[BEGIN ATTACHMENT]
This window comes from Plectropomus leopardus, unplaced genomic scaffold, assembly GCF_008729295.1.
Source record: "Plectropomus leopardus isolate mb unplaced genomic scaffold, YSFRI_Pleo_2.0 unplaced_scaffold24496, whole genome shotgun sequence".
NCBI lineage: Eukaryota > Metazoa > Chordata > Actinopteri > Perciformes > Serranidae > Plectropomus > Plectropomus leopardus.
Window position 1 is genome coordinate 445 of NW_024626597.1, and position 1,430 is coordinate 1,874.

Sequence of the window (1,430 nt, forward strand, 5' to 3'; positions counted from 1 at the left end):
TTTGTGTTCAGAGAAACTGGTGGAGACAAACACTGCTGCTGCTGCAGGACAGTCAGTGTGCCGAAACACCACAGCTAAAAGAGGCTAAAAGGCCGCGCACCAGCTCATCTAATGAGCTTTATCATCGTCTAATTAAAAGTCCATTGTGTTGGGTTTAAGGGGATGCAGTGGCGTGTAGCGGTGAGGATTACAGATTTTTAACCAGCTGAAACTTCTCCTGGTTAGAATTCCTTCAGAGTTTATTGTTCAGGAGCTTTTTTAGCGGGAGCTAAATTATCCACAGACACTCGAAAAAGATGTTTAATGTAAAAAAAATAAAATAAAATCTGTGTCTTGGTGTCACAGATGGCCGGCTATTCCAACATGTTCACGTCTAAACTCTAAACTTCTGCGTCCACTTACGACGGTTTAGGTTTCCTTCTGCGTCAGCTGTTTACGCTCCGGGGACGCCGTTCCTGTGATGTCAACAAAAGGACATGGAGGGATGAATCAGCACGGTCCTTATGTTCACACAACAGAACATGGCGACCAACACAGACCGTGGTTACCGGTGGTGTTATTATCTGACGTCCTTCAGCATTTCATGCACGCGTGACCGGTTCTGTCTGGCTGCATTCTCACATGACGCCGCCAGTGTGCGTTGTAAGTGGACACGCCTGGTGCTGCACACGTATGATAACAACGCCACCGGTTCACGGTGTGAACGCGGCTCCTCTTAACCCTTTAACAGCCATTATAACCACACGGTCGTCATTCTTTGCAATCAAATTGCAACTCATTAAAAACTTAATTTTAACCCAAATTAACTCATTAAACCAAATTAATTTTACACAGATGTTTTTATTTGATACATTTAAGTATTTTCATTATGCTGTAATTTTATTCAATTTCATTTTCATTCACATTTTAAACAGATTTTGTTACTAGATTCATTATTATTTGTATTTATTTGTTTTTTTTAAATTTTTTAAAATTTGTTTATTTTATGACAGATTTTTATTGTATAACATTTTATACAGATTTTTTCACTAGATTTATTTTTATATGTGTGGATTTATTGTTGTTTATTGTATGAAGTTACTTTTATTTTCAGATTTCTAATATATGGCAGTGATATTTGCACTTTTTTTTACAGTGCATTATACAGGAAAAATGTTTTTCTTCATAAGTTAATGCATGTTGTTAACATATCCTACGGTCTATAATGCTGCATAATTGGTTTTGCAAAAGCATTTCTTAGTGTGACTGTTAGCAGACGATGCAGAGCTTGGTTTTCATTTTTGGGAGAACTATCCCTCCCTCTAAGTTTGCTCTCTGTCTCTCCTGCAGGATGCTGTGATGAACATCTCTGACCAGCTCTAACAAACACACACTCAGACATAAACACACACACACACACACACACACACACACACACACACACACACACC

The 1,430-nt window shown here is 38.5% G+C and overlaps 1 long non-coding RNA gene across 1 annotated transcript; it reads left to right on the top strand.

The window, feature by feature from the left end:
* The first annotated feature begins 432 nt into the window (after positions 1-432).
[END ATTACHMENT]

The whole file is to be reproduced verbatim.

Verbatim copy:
This window comes from Plectropomus leopardus, unplaced genomic scaffold, assembly GCF_008729295.1.
Source record: "Plectropomus leopardus isolate mb unplaced genomic scaffold, YSFRI_Pleo_2.0 unplaced_scaffold24496, whole genome shotgun sequence".
NCBI lineage: Eukaryota > Metazoa > Chordata > Actinopteri > Perciformes > Serranidae > Plectropomus > Plectropomus leopardus.
Window position 1 is genome coordinate 445 of NW_024626597.1, and position 1,430 is coordinate 1,874.

Sequence of the window (1,430 nt, forward strand, 5' to 3'; positions counted from 1 at the left end):
TTTGTGTTCAGAGAAACTGGTGGAGACAAACACTGCTGCTGCTGCAGGACAGTCAGTGTGCCGAAACACCACAGCTAAAAGAGGCTAAAAGGCCGCGCACCAGCTCATCTAATGAGCTTTATCATCGTCTAATTAAAAGTCCATTGTGTTGGGTTTAAGGGGATGCAGTGGCGTGTAGCGGTGAGGATTACAGATTTTTAACCAGCTGAAACTTCTCCTGGTTAGAATTCCTTCAGAGTTTATTGTTCAGGAGCTTTTTTAGCGGGAGCTAAATTATCCACAGACACTCGAAAAAGATGTTTAATGTAAAAAAAATAAAATAAAATCTGTGTCTTGGTGTCACAGATGGCCGGCTATTCCAACATGTTCACGTCTAAACTCTAAACTTCTGCGTCCACTTACGACGGTTTAGGTTTCCTTCTGCGTCAGCTGTTTACGCTCCGGGGACGCCGTTCCTGTGATGTCAACAAAAGGACATGGAGGGATGAATCAGCACGGTCCTTATGTTCACACAACAGAACATGGCGACCAACACAGACCGTGGTTACCGGTGGTGTTATTATCTGACGTCCTTCAGCATTTCATGCACGCGTGACCGGTTCTGTCTGGCTGCATTCTCACATGACGCCGCCAGTGTGCGTTGTAAGTGGACACGCCTGGTGCTGCACACGTATGATAACAACGCCACCGGTTCACGGTGTGAACGCGGCTCCTCTTAACCCTTTAACAGCCATTATAACCACACGGTCGTCATTCTTTGCAATCAAATTGCAACTCATTAAAAACTTAATTTTAACCCAAATTAACTCATTAAACCAAATTAATTTTACACAGATGTTTTTATTTGATACATTTAAGTATTTTCATTATGCTGTAATTTTATTCAATTTCATTTTCATTCACATTTTAAACAGATTTTGTTACTAGATTCATTATTATTTGTATTTATTTGTTTTTTTTAAATTTTTTAAAATTTGTTTATTTTATGACAGATTTTTATTGTATAACATTTTATACAGATTTTTTCACTAGATTTATTTTTATATGTGTGGATTTATTGTTGTTTATTGTATGAAGTTACTTTTATTTTCAGATTTCTAATATATGGCAGTGATATTTGCACTTTTTTTTACAGTGCATTATACAGGAAAAATGTTTTTCTTCATAAGTTAATGCATGTTGTTAACATATCCTACGGTCTATAATGCTGCATAATTGGTTTTGCAAAAGCATTTCTTAGTGTGACTGTTAGCAGACGATGCAGAGCTTGGTTTTCATTTTTGGGAGAACTATCCCTCCCTCTAAGTTTGCTCTCTGTCTCTCCTGCAGGATGCTGTGATGAACATCTCTGACCAGCTCTAACAAACACACACTCAGACATAAACACACACACACACACACACACACACACACACACACACACACACACC

The 1,430-nt window shown here is 38.5% G+C and overlaps 1 long non-coding RNA gene across 1 annotated transcript; it reads left to right on the top strand.

The window, feature by feature from the left end:
* The first annotated feature begins 432 nt into the window (after positions 1-432).